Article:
Over the past year, due to the recession, there have been a number of articles in the Wall St. Journal and New York Times about the billable hour, the standard metric used by law firms (and PR agencies) by which they bill their clients.
The latest ran on the front page of today's Wall St. Journal, "'Billable Hour' Under Attack: In Recession, Companies Push Law Firms for Flat-Fee Contracts." Companies like AmeicanExpress and Pfizer are requesting their outside law firms to offer flat-fee contracts instead of billed-by-the-hour contracts.
There are some clients who want flat-fee contracts from their PR agencies.
I certainly understand clients' desire to reduce invoices they receive. But moving to a flat-free model would require changes on both sides.
First, PR agencies would need to develop more accurate estimates for the work being requested, and provide more specifics of what fits into the scope of work. Second, agencies need to reduce the level of mission creep -- because agencies often end up taking on additional responsibilities for the same budget.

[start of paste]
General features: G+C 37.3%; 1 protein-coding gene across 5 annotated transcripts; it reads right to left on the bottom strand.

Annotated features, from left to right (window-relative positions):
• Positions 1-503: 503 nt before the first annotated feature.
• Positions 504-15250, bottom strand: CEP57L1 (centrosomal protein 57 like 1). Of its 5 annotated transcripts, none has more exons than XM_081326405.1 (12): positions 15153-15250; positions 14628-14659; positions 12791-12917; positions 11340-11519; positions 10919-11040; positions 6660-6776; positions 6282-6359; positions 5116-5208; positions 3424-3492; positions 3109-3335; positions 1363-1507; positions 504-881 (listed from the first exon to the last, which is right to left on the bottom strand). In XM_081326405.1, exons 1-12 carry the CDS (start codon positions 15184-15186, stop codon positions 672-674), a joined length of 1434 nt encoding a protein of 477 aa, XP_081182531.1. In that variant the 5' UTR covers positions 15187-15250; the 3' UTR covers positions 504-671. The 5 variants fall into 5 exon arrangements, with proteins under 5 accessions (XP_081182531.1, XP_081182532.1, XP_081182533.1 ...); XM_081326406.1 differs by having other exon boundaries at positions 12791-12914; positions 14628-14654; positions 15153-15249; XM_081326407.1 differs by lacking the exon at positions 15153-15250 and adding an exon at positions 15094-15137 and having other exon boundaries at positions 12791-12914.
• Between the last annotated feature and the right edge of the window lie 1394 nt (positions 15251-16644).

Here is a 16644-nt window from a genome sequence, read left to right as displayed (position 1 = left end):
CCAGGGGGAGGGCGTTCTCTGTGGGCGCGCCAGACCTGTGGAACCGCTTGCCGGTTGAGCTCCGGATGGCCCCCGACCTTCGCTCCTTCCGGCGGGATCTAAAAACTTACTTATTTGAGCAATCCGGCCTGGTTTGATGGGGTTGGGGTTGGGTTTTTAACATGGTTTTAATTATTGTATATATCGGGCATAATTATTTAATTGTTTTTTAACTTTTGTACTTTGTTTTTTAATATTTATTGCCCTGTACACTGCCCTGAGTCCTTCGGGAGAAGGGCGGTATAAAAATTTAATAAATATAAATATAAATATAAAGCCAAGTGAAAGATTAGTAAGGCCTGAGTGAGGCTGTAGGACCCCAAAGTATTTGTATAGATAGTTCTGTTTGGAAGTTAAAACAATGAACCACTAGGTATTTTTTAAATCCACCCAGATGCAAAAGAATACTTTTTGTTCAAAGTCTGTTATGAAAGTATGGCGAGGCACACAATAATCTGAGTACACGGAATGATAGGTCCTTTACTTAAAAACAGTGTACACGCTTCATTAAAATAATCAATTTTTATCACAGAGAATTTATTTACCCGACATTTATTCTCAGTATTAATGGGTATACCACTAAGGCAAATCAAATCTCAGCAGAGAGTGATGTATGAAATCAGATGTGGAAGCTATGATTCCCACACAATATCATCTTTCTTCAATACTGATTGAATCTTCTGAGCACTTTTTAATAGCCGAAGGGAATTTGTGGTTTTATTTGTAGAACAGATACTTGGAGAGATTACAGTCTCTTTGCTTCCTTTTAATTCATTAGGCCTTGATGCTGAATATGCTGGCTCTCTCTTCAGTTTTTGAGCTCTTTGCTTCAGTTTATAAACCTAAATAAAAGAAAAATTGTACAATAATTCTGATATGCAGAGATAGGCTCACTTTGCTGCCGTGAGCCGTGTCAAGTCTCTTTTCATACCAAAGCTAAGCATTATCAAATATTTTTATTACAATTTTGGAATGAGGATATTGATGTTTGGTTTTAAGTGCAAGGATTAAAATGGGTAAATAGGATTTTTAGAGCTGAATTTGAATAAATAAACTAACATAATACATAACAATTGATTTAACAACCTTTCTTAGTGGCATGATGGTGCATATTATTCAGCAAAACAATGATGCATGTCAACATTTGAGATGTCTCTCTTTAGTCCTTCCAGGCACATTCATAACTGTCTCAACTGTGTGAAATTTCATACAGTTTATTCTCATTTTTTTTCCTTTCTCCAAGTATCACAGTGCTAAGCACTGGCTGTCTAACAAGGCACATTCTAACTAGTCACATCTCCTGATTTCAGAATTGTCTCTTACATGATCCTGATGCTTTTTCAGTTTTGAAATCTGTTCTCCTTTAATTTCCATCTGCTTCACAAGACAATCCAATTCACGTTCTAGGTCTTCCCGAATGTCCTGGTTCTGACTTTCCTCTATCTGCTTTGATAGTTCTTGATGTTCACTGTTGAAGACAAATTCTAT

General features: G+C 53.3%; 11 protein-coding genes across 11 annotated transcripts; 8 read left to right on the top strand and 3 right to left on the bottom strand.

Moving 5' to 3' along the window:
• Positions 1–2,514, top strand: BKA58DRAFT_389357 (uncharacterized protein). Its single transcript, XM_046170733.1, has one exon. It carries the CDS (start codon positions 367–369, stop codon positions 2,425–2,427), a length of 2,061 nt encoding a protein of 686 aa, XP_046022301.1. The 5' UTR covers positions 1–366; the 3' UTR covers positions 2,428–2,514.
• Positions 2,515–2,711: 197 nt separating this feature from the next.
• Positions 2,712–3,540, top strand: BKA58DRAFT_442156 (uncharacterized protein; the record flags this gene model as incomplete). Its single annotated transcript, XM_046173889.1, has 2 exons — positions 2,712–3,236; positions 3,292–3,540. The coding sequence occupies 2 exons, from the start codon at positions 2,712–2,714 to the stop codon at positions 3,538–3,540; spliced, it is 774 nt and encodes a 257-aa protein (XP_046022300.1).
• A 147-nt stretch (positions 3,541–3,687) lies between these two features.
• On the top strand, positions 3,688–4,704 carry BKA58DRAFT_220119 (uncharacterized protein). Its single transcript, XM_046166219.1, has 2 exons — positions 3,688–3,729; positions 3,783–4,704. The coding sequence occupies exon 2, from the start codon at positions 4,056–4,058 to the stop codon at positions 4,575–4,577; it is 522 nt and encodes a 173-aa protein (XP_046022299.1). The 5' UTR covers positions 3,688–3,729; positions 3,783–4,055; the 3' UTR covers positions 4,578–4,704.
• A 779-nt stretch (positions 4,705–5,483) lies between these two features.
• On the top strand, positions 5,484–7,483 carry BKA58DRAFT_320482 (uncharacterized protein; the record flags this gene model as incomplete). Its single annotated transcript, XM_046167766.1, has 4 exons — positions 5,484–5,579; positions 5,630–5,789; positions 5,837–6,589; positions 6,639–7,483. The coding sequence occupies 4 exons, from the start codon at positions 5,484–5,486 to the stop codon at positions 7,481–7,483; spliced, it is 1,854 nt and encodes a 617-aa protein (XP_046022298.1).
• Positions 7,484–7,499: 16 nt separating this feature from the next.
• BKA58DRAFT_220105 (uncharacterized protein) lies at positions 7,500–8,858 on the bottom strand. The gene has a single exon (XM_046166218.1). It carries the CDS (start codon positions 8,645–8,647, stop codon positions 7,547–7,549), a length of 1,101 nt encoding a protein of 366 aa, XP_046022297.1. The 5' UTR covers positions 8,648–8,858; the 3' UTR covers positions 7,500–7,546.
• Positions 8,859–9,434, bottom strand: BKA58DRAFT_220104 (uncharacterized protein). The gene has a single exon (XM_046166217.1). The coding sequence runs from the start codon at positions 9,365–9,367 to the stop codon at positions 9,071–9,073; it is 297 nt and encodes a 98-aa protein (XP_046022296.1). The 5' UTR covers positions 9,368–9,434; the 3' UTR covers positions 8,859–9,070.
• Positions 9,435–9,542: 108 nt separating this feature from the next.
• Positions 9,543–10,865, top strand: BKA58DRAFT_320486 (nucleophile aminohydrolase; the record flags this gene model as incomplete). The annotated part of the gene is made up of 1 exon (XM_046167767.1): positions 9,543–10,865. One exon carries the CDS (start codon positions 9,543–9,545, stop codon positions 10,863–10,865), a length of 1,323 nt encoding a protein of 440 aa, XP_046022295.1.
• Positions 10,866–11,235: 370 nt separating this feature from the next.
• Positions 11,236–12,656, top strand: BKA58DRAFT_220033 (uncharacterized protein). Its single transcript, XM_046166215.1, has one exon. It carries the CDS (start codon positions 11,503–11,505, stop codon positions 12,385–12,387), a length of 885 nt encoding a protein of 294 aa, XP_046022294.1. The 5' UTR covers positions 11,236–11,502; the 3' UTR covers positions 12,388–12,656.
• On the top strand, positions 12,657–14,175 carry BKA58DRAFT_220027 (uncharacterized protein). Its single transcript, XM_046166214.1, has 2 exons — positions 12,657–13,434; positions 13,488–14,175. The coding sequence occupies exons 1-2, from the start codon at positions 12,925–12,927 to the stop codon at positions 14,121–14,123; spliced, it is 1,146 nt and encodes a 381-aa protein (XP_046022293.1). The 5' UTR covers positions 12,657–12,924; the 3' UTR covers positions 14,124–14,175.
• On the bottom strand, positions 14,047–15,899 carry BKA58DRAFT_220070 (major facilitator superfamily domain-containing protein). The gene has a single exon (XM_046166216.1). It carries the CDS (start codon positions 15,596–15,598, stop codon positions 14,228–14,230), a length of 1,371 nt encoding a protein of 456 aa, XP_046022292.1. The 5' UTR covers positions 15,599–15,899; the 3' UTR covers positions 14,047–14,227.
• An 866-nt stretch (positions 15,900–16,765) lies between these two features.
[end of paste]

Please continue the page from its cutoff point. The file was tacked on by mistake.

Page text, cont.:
A friend who is a commercial contractor says that they write up work orders every time a new request comes in on a project. And they don't do the work until the client approves the work order.
Under a flat-fee contract, agencies would have to submit and get approval for work orders in order to take on additional requests. This might slow down work but also not achieve the intended goal: Instead of a flat-fee invoice, clients could see a lot of add-on invoices.
Also, as the Journal article points out, flat-fee contracts don't work well when clients and firms are dealing with complex issues.
Look, I think there are a number of reasons a flat-fee contract would be better. But I also see a number of reasons why the billable hour makes sense for both client and agency. After all, when it comes to media relations, trying to reach reporters and bloggers, efficiency isn't always what you want or can deliver. What you want is to generate interest and ultimately coverage, and that can take time to develop, even with reporters you know.